Clipped from US, Massachusetts, Boston, Boston Sunday Post, August 13, 1916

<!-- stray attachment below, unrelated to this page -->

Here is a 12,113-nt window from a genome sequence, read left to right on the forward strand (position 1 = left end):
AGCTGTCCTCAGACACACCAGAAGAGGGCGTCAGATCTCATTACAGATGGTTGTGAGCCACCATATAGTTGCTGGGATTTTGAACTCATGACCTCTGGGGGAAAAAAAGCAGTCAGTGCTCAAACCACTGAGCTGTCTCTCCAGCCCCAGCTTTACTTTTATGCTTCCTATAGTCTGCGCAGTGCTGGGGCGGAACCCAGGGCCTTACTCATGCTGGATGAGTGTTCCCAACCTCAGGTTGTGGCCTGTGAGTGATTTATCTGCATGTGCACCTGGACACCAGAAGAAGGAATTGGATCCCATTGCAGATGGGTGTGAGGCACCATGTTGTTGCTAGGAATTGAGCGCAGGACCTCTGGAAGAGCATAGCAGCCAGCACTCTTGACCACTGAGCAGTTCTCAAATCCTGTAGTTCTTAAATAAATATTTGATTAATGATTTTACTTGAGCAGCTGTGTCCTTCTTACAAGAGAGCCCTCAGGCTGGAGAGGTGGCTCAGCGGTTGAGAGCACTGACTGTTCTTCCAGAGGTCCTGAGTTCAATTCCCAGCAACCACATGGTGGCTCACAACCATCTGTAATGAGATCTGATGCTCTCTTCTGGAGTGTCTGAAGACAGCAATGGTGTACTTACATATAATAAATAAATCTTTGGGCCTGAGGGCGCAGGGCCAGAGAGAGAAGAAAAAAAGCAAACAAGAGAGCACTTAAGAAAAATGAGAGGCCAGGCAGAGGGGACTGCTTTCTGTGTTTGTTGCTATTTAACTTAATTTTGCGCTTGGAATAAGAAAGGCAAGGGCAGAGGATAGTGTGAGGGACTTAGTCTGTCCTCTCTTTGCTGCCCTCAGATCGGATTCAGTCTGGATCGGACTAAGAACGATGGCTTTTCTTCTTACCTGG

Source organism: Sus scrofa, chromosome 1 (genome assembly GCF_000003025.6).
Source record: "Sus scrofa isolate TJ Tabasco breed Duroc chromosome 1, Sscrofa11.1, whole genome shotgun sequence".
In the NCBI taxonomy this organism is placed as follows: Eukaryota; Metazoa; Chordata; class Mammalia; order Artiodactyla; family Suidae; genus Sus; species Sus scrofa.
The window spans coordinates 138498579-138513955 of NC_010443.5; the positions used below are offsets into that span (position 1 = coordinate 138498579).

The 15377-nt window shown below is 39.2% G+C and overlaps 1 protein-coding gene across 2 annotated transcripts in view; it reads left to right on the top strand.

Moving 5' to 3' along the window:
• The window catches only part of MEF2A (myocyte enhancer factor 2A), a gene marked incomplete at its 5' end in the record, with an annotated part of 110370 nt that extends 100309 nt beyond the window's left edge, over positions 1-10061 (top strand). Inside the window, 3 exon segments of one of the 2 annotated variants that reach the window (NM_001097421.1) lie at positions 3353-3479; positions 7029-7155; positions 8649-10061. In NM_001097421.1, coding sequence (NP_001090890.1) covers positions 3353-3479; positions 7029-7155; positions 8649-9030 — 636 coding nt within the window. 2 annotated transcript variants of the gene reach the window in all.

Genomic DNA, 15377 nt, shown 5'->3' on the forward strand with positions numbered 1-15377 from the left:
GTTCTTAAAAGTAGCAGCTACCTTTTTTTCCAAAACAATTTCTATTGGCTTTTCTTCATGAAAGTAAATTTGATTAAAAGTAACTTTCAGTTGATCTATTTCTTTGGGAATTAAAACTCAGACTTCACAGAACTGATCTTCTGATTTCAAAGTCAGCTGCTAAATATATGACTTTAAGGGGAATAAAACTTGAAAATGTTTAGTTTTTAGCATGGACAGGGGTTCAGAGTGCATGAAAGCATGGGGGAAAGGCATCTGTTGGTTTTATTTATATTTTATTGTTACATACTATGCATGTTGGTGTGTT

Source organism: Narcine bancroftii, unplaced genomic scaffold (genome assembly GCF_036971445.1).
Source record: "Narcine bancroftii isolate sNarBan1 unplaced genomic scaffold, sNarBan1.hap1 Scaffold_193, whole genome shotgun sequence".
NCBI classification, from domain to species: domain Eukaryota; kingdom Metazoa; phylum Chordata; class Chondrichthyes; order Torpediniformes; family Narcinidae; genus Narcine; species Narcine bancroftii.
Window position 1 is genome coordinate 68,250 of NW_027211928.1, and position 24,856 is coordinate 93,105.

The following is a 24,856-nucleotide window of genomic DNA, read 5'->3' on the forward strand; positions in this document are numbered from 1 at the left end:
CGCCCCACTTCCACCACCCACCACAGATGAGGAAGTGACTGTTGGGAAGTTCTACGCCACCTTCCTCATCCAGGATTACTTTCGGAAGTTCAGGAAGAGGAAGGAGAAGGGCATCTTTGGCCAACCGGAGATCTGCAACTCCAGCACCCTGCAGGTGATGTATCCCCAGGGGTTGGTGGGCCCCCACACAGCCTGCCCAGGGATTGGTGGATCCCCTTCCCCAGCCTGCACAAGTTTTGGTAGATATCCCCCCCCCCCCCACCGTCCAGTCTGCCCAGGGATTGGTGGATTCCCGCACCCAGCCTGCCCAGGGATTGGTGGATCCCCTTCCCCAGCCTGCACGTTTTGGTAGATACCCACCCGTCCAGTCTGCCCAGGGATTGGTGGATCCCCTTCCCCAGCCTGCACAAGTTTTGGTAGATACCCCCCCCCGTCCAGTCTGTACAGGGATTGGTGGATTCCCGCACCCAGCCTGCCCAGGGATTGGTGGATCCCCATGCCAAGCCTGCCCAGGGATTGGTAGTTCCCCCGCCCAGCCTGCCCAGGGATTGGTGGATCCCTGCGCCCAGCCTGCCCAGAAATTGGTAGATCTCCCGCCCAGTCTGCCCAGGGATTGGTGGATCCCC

Until this summer she has found this | almost impossible, but early this year j she made her plans to spend the season near the salt water and have a complete rest. Today, hqf whole attention is occupied by her painting and I she has banished all thought of busi-, *- 'fShe deplores the Europeap war and expressed her thankfulness that this country was at peace. Her sympathies lie with the mothers and orphans left desolate by the ravages of war and it has been with gieat sorrow that she has heard of historic towns and villages, quaint cathedrals and moss-grown castles in scenes with which she was’ once acquainted, that have been destroyed by shell-flreHer plans for the winter are, as yet, unclt;*rtaiq, she said. At present, her beautiful8 home at Lake Hopatcong, N. J., is occupied by an intimate friend of hers who Is strongly urging her to.return there for the winter, but spe not sure that her business interests will permit it.. Favors Birth ControlShe takes an absorbing interest in the news of the day and is strongly in favor of birth control.“I want to go on record as saying that I bebeve in birth control,” she exclaimed with fiery energy, emphasizing her remarks with the quick, animated gestures which characterized her when on the stage.“Birth control iR a more important subject than the European war! The men and women who are engaged in spreading this knowledge are doing a great work—a wonderful work for future generations. It is to these future generations that civilization must look for its advancement.“Think of the poor children who are brought unwillingly into the world to eke out a miserable existence in our hospitals and asylums, or, worse yet, to suffer untold physical tortures through no fault of their own and live in squalor, deprived of the necessities of life.“The people who cry out against birth control are ignorant, they know nothing of the subject. False modesty is worse than none at all because it | harms the innocent. I hope the sub-| ject of birth control will awaken widespread interest throughout the country and wili keep that interest alive until ; our legislators are compelled to take ! favorable action on it.”Her Eventful CareerThe career of Miss Lotta Crabtree is stranger than fiction. Born in New York she went to California w'hen about 2 years old. Her father formerly kept a book store in Nassau street, but in 1851 he sold out his business to go in search of gold in the mountains | of California. His wife and child followed him, but lie did not make his anticipated fortune as a gold miner.That little Lotta ventured forth upon a stage career was purely accidental.| When she was eight years old she appeared in an amateur performance at LaPorte and showed such evident histrionic talent that her mother .encour-[ aged her training for the stage.Eventually she secured professional engagements and from the start showed unusual aptitude for theatrical work. During the years from I860 to 1864 she often appeared in the theatres of San Francisco and her inimitable mannerisms and catchy laugh quickly won the hearts of the rough and ready miners, who demonstrated their admiration by j showering her with gold dust and nug-I gets whenever she appeared on the stage. It is said that it was not unusual for her to receive as much as $1000 in a night in this way, all the gift of admiring friends in the audience.Coming east in 1864, she made her first appearance in Niblo's Garden, New York, i wrhere she took small parts in spectacular plays. She first attracted wide attention in ‘'Little Nell and the Marchioness,” and her excellent wrork jn this I production eventually paved the wray for her future success in histrionic lines.Always a shrewd business woman and ambitious to make a success in life, Lotta wforked hard and saved the money which apparently came so easily for a while. Eventually, she h?d enough capital to spare money for investments and again she showed good judgment by putting her money into real estate. Since those days she has made other investments, but always of a conservative nature and almost invariably profitable.Today, she owns much real estate in Boston and other cities and is the proprietor of the Park Theatre. She is reputed to be one -of the wealthiest women of the American stage and, although long retired, she follows the careers of present day stars with keen interest.She has owrned many trotting horses, Sonoma Girl being probably the most famous member of her stables, and in the days of the Readville races enjoyed the zest and excitement of a race fully as much as she did the frenzied applause of the audiences wThen she was the reigning stage favorite.She spent considerable time abroad and proved a great success in Europe, but nothing could take the place of the United States, to which she returned, happy with the plaudits of royality, but thankful to be again inthe land of her birth.I